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YRB Interview: Erykah Badu

By Steven J. Horowitz

Erykah Badu could use a vacation. Though she’s only dropped two albums over the past four years (2008’s New Amerykah Part One (4th World War) and its sequel New Amerykah Part Two (Return of the Ankh) two years later), the mellow-toned vocalist is accelerating her output in 2012 with a strong flow of releases, solo or otherwise.

On the docket: a collaborative album with Flying Lotus, already in its early stages, and a “more acoustic” solo album set for December; a possible jazz standard album with pianist Robert Glasper; outer space songs with The Flaming Lips’ Wayne Coyne; features on Rocket Juice and The Moon’s debut, due March 26; and a beat tape this summer and album to follow from her group, The Cannabinoids.

Already, it’s been a busy year for Ms. Badu. She most recently worked with Britain’s resident gentleman Mark Ronson on a track for the Re:Generation project. But it’s with her participation in Hennessy Cognac’s “Wild Rabbit” campaign that she’s stepping outside of her musical comfort zone. Alongside Manny Pacquiao and Martin Scorcese, the songstress is the face of the brand’s latest advertising venture, a choice made after seeing Hennessy’s contribution to music with “The Art of Mixing” promotion.

While in New York City to shoot the ads for “Wild Rabbit,” YRB got a chance to sit with Badu to discuss what the campaign means to her, what it’s like working with Flying Lotus for their joint LP, why she still gets nervous performing and how she copes with taken a break from her career since 1997.

YRB: What made you want to partner with Hennessy?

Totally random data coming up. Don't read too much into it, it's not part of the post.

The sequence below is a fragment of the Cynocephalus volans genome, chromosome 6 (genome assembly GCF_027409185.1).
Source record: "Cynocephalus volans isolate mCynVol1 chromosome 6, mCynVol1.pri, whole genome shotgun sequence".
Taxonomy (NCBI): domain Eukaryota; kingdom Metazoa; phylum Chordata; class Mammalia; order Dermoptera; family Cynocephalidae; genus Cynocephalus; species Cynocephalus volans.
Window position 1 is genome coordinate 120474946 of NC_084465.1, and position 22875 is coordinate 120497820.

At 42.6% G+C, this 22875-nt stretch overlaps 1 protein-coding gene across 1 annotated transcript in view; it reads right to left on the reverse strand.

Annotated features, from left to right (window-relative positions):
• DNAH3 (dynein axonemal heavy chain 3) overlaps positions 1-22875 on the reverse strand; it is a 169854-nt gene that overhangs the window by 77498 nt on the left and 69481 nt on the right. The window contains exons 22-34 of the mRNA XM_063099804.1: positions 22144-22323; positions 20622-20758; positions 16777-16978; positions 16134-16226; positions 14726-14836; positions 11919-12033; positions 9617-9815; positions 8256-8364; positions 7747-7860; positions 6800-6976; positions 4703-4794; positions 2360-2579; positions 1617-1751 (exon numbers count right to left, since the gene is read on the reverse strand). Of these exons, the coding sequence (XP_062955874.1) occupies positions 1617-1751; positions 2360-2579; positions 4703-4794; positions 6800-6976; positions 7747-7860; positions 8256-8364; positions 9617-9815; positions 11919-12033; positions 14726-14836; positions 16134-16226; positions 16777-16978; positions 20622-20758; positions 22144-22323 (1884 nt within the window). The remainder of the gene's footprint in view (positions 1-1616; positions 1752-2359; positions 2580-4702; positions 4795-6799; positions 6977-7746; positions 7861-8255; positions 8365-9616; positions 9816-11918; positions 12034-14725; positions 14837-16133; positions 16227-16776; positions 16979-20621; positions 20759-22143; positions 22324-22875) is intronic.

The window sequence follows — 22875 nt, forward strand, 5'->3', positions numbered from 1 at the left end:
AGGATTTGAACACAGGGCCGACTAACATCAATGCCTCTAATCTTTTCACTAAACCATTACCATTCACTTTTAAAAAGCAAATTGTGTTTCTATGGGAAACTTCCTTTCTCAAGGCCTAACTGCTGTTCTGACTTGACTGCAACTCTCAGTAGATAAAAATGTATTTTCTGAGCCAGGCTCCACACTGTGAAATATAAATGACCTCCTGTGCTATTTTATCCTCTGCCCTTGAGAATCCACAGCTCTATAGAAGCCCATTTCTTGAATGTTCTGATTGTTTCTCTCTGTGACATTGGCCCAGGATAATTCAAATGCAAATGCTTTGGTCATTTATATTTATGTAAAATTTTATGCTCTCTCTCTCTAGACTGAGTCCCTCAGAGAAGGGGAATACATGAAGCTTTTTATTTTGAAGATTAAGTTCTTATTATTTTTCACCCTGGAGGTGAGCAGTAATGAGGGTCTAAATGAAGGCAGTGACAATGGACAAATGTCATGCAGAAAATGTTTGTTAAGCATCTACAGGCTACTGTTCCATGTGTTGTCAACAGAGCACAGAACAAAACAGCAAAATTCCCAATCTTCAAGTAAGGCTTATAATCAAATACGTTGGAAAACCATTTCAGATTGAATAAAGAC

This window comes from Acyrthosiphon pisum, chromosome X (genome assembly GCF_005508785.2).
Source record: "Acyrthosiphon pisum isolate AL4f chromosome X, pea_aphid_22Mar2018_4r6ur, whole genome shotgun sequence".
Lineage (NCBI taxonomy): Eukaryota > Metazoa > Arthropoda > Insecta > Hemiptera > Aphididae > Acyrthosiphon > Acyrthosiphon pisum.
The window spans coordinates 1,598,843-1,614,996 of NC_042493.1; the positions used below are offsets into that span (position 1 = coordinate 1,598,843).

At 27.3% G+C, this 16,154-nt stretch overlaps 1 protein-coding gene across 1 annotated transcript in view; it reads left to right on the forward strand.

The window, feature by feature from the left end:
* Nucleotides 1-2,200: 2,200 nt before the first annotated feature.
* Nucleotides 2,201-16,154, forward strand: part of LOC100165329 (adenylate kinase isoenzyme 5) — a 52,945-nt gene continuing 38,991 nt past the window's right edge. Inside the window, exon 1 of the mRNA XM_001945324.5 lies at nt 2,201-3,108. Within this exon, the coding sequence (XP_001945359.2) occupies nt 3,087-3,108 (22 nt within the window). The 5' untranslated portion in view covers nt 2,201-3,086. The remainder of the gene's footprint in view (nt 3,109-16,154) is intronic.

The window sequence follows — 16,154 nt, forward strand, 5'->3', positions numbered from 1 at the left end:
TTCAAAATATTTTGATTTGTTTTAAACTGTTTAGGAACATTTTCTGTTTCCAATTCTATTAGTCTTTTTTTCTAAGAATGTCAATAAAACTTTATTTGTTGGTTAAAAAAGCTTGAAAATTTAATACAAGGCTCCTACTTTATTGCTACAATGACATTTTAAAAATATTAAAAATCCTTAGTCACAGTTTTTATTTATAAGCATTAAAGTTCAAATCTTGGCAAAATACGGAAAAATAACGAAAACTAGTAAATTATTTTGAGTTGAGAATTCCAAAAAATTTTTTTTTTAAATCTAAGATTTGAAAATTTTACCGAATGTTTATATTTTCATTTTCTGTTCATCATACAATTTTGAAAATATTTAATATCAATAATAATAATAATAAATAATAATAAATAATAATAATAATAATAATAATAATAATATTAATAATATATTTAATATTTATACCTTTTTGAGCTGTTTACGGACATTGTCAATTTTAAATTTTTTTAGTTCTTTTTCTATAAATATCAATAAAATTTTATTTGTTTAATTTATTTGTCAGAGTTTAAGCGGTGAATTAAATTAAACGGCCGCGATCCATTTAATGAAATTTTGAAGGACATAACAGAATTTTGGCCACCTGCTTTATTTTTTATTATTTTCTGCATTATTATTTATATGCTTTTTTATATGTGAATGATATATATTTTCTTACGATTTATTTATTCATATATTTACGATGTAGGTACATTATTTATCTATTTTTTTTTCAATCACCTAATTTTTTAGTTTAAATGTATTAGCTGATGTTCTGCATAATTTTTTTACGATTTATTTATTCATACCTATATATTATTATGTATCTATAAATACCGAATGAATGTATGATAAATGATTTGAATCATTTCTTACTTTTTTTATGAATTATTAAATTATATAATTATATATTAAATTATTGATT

Erykah: I have to go back a little. The first time I was involved with Hennessy was because of ?uestlove from The Roots. They were doing a project called “The Art of Blending.” D-Nice, Black Thought… And they blended all of these different artists together on one stage. The Hennessy Artistry show in New York. It was really interesting. Ron Isley, Mary J. Blige, Eve, myself, D-Nice… It was so uncontrived that it was pathetic. It was a really warm thing. I’d never been involved with so many celebrities who were established and respected, be so relaxed. They may have been drunk. But seriously, it was very warm. And I enjoyed it so much that Ahmir invited me to be a part of two others, one in Miami and another somewhere else. But it was cool. I think Hennessy noticed my enthusiasm and they invited me to be a curator for the next season’s Art of Blending. I said yeah, of course. When you saw the kids or the artists on stage that were unsigned with established artists together like that, it was important, because the audience saw that. So I said yes. Some kind of way, that didn’t work out. Then, this project came about and I asked them what the name of that was and they said the campaign was called “Wild Rabbit.” I said, what’s that about? “Wild Rabbit” is the passion inside of you that no one can catch or tame or control. Something that just runs through us all. It also can be described as potential. I thought about it and I said, that’s totally me. I said, who else is involved? They said Manny Pacquiao and Martin Scorsese. I haven’t gotten a chance yet, but I’m going to ask them both why they’re involved as well. The reason I felt compelled was because of the history that I had with Hennessy. I knew as an artist, I would get a chance to use a platform in a way that does what my brand does, which is to give back to younger artists who do not have a platform and don’t know what their “Wild Rabbit” is. Who don’t even know that it exists. I think the campaign, it’s very simple and classy, just like Hennessy, just like it looks. Very simple, with simple quotes. And I think in those simple quotes with an artist or entertainer or a boxer they look up to, that’s yet another opportunity for somebody to find their “Wild Rabbit” or their potential. So it’s like, cool. It wasn’t about the money.

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